A new Physician Assistant (PA)-based study finds that despite personal satisfaction in the oncology specialty, high rates of burnout –over one third of PAs (34.8%)—are common. These findings reveal important factors that could help to decrease burnout and improve the oncology workforce dynamics, including the relationship between PAs, collaborating physicians, and the care team. The study was published today in the Journal of Oncology Practice (JOP).
Patricia A. Ganz, MD, FASCO, is the 2018 recipient of the Ellen L. Stovall Award and Lecture for Advancement of Cancer Survivorship Care.
ALEXANDRIA, Va. -- The American Society of Clinical Oncology’s (ASCO) Targeted Agent and Profiling Utilization Registry (TAPUR) Study has expanded four cohorts for enrollment of additional participants and continues to grow with more than 500 participants and 16 therapies now available.
Alcohol use—whether light, moderate, or heavy—is linked with increasing the risk of several leading cancers, including those of the breast, colon, esophagus, and head and neck, according to evidence gathered by the American Society of Clinical Oncology (ASCO).
ALEXANDRIA, Va. – Recommendations from an American Society of Clinical Oncology (ASCO) “Summit on Addressing Obesity through Multidisciplinary Collaboration” have been published in a new article in Obesity. The recommendations cover four key areas in response to the current issues providers face in addressing obesity prevention and treatment and its impact on morbidity and mortality in the United States.
SAN DIEGO – Five studies exploring noteworthy issues in palliative care will be presented at the 2017 Palliative and Supportive Care in Oncology Symposium, taking place October 27-28 at the Manchester Grand Hyatt in San Diego, California. These key abstracts explore several approaches for improving quality of life and quality of care for people with cancer, as well as survivors of cancer.
ALEXANDRIA, Va. – The majority of Americans are unaware of several major risk factors for cancer – most notably obesity, which will soon overtake smoking as the largest preventable cause of cancer in the United States. High treatment costs are compromising care: one in four people who have had cancer or have an immediate family member who has had cancer are forgoing treatment or physician visits because of the expense. In addition, nearly three-quarters of Americans support greater federal investment in cancer research, even if it means higher taxes or adding to the deficit. These are a few of the many findings from the American Society of Clinical Oncology (ASCO)’s National Cancer Opinion Survey, a large, nationally representative survey conducted online by Harris Poll.
ALEXANDRIA, Va. – A new randomized clinical trial of a pilot program found that a brief in-person intervention can improve psychosocial health in a particularly vulnerable population – adolescents and young adults living with cancer.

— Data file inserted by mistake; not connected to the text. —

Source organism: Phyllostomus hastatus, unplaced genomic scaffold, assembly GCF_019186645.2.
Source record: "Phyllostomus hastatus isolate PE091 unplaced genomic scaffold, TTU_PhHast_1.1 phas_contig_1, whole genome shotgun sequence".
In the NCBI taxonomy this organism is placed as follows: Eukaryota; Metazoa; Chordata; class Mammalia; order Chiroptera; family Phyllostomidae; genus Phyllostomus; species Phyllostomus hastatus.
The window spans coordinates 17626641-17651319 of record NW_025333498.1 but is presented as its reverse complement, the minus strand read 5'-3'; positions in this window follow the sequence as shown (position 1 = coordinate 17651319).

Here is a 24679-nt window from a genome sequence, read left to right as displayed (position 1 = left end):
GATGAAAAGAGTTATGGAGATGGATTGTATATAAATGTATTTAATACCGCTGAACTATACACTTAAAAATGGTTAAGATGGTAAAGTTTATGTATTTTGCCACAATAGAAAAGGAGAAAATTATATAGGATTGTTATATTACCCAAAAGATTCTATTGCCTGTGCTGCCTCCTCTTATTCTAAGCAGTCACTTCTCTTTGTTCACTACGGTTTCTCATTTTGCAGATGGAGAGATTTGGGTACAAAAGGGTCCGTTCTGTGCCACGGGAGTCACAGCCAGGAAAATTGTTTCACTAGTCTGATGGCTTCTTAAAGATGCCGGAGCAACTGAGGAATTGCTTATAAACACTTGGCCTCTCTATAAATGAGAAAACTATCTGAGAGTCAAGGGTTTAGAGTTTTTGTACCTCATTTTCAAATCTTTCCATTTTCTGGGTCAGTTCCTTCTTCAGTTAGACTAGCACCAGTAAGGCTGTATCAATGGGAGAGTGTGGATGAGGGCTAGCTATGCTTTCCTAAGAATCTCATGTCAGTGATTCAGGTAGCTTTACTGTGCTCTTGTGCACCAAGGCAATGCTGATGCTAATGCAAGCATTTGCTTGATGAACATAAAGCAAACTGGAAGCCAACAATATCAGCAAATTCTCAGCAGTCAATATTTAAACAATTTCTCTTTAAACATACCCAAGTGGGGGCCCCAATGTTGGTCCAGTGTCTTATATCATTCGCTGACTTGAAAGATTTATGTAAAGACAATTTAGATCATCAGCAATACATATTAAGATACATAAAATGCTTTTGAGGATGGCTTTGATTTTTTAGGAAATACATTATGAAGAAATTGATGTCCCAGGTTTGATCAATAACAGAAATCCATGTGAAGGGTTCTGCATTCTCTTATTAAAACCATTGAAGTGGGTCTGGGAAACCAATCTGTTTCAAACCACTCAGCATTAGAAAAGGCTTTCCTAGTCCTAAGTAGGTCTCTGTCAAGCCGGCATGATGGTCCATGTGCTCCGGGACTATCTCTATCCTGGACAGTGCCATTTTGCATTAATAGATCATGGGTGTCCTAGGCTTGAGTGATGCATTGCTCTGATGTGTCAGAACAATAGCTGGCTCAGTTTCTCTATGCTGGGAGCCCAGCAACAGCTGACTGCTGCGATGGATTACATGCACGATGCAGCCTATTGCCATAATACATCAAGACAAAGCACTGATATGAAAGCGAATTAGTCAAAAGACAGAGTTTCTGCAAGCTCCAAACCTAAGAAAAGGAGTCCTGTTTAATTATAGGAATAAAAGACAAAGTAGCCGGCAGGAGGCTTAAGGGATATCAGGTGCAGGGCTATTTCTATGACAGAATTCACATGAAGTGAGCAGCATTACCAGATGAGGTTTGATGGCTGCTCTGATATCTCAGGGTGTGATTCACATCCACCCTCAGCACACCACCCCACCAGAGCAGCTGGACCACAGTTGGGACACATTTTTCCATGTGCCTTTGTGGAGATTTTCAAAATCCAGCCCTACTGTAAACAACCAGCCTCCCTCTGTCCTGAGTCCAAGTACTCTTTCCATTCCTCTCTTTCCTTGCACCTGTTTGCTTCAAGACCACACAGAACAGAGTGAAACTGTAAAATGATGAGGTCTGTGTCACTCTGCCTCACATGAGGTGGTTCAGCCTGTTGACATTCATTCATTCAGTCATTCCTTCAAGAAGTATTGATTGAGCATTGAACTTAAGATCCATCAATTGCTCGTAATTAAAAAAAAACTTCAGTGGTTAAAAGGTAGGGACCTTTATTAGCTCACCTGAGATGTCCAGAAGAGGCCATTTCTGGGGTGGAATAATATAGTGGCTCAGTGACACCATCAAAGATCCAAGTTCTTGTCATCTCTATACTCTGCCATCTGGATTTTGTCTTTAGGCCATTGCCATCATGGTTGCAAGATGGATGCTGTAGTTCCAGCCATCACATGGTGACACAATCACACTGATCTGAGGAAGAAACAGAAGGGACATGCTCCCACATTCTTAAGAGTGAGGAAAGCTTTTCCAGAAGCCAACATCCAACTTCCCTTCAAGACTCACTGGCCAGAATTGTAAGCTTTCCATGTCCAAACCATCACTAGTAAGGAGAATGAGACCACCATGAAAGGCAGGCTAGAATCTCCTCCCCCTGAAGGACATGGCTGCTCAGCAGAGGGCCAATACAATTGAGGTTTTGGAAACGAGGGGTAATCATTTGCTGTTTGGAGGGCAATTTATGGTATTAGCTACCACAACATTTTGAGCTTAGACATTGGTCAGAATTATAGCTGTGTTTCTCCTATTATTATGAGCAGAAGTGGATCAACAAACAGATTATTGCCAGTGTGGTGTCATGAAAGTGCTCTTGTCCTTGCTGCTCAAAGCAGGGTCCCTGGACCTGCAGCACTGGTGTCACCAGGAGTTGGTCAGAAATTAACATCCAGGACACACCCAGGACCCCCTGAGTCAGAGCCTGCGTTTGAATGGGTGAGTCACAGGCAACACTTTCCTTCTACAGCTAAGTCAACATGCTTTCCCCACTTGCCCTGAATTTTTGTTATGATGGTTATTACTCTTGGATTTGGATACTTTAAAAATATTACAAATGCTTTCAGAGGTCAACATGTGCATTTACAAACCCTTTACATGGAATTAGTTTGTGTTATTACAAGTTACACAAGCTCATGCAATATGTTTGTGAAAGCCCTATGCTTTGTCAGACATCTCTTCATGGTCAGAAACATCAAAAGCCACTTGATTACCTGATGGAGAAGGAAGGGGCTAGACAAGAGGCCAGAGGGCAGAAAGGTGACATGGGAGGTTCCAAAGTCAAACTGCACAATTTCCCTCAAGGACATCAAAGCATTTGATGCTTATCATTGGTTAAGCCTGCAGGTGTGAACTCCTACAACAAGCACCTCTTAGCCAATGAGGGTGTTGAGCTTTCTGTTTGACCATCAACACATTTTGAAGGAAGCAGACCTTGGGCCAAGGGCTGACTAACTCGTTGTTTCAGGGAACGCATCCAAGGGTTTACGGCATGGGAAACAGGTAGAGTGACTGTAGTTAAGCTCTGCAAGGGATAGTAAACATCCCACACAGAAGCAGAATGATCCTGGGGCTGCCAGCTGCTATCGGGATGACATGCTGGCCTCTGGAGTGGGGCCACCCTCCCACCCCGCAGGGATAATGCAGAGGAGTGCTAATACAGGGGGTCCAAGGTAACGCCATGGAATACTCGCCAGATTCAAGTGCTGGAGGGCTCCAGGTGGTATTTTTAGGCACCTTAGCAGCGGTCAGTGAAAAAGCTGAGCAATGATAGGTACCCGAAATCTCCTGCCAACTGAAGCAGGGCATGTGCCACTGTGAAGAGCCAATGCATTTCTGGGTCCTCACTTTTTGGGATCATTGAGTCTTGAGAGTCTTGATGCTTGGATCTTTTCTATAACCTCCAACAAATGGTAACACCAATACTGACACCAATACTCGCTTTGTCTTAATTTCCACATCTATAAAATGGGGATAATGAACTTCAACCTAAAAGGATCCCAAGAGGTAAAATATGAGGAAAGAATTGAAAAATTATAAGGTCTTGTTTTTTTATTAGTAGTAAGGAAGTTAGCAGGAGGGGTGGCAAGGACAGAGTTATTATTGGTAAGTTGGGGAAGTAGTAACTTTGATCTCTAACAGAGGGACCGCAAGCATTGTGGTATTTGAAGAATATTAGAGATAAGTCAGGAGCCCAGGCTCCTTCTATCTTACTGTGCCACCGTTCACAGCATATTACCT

ALEXANDRIA, Va. – A new study suggests that people with advanced cancer prefer doctors communicate with them face-to-face with just a notepad in hand rather than repeatedly using a computer. These findings will be presented at the upcoming 2017 Palliative and Supportive Care in Oncology Symposium in San Diego, California.
ALEXANDRIA, Va. – In a feasibility trial of people with advanced lung cancer receiving radiation therapy, and their caregivers, yoga was beneficial to both parties. These findings will be presented at the upcoming 2017 Palliative and Supportive Care in Oncology Symposium in San Diego, California.
ALEXANDRIA, Va. – A study of 100 people with acute myeloid leukemia (AML) receiving chemotherapy found that patient and physician perceptions of treatment risk and the likelihood of a cure varied widely. Overall, patients tended to overestimate both the risk of dying due to treatment and the likelihood of a cure. These findings will be presented at the upcoming 2017 Palliative and Supportive Care in Oncology Symposium in San Diego, California.
The American Society of Clinical Oncology (ASCO) has grave concerns about the Trump Administration’s executive order calling in part for federal rules to encourage association health plans. The means to achieve ASCO’s core mission requires that patients with cancer have meaningful access to high-quality care.
The Trump administration’s move to expand the rights of employers to opt out of the requirement for contraceptive coverage would have unexpected and deleterious consequences for patients of child-bearing age with cancer. Women of child-bearing age with cancer and their male partners are advised as a part of standard oncology care to practice contraception—considered as a preventive service under the Affordable Care Act—to reduce the chances of miscarriages and birth defects.
The American Society of Clinical Oncology (ASCO) and Friends of Cancer Research (Friends) are calling for the use of more inclusive eligibility criteria for cancer clinical trials. This recommendation is in conjunction with the release of a Special Series, published today in the Journal of Clinical Oncology (JCO). The series, which includes a joint ASCO-Friends research statement, provides a comprehensive examination of eligibility criteria for cancer clinical trials with recommendations to address eligibility criteria in five specific areas: minimum age requirements for trial enrollment, HIV/AIDS status, brain metastases, organ dysfunction, and prior and concurrent malignancies.
The American Society of Clinical Oncology (ASCO) today presented Representative Leonard Lance (NJ-7) with its second annual Congressional Leadership Award in recognition of the lawmaker's exceptional commitment to supporting cancer research and treatment. The ASCO award honors a member of Congress who is a leading champion for patients and survivors of cancer, their families, and their cancer care teams.